Do you remember learning how to pray?
If you were a child of the 70s/80s like me, you may have grown up believing that there was a special set of rules you had to follow if you wanted God to hear you.
I still remember how liberating it felt when I eventually learned—at some point well into my spiritual journey—that I didn’t have to be sitting down with my eyes closed in order for my prayer to “count.”
There was something uncomfortable about those early prayers, with hushed tones, complete stillness, heads bowed, eyes closed, and hands folded.
It seemed a little boring, and I was afraid I might mess up if I sneezed or something!
When I was a little older, I would picture those prayers bouncing off the ceiling and ricocheting back to my chair, unable to escape my roof and make their way to the heavens.
It seemed to make much more sense to pray outside, feeling the breeze in my hair and maybe even twirling a bit. But I don’t remember anyone ever encouraging me to do anything like that.
As grownups, we know that prayer doesn’t have to be ritualistic or formulaic. It isn’t some complicated code we have to know if we want to access God.
It’s simply talking to God—like we talk to our friends, neighbors, parents, and siblings.
Prayer shouldn’t feel intimidating or scary—we don’t have to worry that we might mess up. But do the kids we teach know this? Are we teaching them how they actually learn?
As we teach kids to pray in our churches, here are five key things we should avoid saying or unintentionally communicating.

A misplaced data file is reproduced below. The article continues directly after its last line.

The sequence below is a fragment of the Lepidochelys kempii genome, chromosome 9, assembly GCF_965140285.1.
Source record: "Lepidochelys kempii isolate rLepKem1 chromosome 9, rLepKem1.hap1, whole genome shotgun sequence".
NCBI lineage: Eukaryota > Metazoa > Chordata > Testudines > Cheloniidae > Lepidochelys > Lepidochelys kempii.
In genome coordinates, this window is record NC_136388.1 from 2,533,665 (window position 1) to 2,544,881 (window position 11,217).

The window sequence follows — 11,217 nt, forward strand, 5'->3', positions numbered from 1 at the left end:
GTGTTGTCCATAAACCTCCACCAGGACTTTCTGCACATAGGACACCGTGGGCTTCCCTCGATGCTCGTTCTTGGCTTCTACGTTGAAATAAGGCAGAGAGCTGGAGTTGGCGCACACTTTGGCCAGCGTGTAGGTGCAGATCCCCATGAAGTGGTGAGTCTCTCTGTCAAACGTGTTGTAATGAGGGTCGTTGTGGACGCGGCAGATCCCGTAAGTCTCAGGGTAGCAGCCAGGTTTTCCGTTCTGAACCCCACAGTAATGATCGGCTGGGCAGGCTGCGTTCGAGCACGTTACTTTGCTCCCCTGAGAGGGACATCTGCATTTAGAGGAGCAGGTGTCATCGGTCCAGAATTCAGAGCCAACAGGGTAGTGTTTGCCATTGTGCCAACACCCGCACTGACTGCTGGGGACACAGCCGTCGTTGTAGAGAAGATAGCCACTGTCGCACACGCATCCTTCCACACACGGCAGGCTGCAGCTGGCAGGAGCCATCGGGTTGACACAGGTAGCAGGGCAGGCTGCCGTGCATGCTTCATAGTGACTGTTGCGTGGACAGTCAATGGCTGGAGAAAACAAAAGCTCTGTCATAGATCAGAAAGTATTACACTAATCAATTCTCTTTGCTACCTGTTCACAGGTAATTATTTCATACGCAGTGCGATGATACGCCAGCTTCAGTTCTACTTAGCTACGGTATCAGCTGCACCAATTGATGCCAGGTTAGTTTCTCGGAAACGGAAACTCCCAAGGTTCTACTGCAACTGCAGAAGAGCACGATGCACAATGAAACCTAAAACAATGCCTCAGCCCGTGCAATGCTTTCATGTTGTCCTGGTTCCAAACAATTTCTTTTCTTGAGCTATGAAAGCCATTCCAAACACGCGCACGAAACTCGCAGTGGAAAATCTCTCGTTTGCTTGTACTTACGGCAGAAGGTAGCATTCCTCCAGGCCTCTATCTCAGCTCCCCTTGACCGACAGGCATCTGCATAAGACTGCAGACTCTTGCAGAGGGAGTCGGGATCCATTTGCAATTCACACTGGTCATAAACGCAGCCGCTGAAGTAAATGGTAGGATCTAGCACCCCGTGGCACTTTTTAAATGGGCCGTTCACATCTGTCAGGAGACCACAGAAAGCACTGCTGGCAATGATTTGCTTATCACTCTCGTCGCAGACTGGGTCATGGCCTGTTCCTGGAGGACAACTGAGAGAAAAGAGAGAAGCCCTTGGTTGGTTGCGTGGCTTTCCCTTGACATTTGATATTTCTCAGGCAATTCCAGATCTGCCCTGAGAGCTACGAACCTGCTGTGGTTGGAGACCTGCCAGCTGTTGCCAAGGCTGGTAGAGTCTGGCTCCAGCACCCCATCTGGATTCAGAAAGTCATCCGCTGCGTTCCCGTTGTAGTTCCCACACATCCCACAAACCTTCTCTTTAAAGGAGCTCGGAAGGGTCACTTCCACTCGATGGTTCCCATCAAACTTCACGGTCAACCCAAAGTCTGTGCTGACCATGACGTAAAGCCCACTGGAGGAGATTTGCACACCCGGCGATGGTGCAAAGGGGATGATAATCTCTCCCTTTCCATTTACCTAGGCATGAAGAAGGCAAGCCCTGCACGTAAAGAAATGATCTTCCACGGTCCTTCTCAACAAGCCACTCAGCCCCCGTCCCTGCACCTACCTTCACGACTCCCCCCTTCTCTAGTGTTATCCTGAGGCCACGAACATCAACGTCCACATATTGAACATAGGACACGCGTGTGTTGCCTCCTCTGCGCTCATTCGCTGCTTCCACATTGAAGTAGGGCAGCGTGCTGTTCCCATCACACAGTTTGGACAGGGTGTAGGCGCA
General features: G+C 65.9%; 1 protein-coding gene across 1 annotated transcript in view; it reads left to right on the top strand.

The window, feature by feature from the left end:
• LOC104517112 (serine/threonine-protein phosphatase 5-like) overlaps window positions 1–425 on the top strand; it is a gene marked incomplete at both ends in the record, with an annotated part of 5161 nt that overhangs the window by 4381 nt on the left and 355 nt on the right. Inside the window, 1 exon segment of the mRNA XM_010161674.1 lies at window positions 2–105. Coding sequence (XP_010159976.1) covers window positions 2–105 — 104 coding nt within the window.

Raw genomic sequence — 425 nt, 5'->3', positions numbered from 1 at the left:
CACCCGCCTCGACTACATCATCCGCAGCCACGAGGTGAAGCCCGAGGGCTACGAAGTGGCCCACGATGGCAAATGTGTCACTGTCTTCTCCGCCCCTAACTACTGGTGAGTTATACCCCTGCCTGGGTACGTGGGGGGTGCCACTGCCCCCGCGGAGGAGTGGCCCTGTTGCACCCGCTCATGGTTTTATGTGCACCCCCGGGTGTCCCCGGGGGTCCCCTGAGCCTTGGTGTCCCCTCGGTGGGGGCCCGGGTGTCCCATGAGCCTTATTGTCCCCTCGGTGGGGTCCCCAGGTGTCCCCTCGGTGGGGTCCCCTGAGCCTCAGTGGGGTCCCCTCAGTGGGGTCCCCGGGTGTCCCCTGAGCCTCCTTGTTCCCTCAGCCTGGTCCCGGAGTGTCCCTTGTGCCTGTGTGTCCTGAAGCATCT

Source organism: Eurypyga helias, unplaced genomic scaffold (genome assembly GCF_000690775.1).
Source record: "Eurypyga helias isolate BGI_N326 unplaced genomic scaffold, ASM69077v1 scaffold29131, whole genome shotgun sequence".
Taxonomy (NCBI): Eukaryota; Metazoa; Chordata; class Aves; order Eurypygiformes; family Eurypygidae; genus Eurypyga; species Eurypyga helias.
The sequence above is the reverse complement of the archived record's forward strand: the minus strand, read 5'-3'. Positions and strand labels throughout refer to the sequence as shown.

Prayer Is Only for Adults
Of course, we know that God loves the prayers of children, but do our actions back that up?
We may decide it’s just easier to do the praying ourselves when we look at the clock and think there’s not enough time for nine five-year-olds to pray.
Or we may wince at the thought of yet another preschooler asking God to resurrect a beloved pet from the dead, and thus try to avoid that situation.
But the best way for kids to learn to pray is to actually pray! It’s OK for the adults to pray, too, but the kids should have ample opportunities to pray as well.
Allow time for it in your schedule and encourage them that God loves to hear their prayers.
There’s a “Right Way” to Sit When You Pray
A group of squirrely preschoolers confined to a tight classroom may need to sit with their hands folded in their laps for prayer. And encouraging kids to close their eyes may help minimize distractions.
But if your environment allows for it, encourage kids to practice different types of prayer postures.
Prayer while sitting (1 Chronicles 17:16), standing (Nehemiah 9:5), kneeling (Luke 22:41), bowing (Nehemiah 8:6), walking (2 Kings 4:35), and standing with uplifted hands (1 Timothy 2:8) are all modeled in the Bible.
Training kids that they don’t have to sit still with their eyes closed—and encouraging them to pray while doing active things like running, swinging, or brushing their teeth—will serve them well throughout their lives because it encourages them to pray regardless of where they are or what they’re doing.
There Are Only Certain Times to Pray
We may inadvertently model that prayer only happens at the beginning or end of church or before meals or snacks.
Mix up your routine. Pray in the middle of your time together. Say a breath prayer, audibly (such as “Teach us your ways, Lord”), as you transition from one activity to another.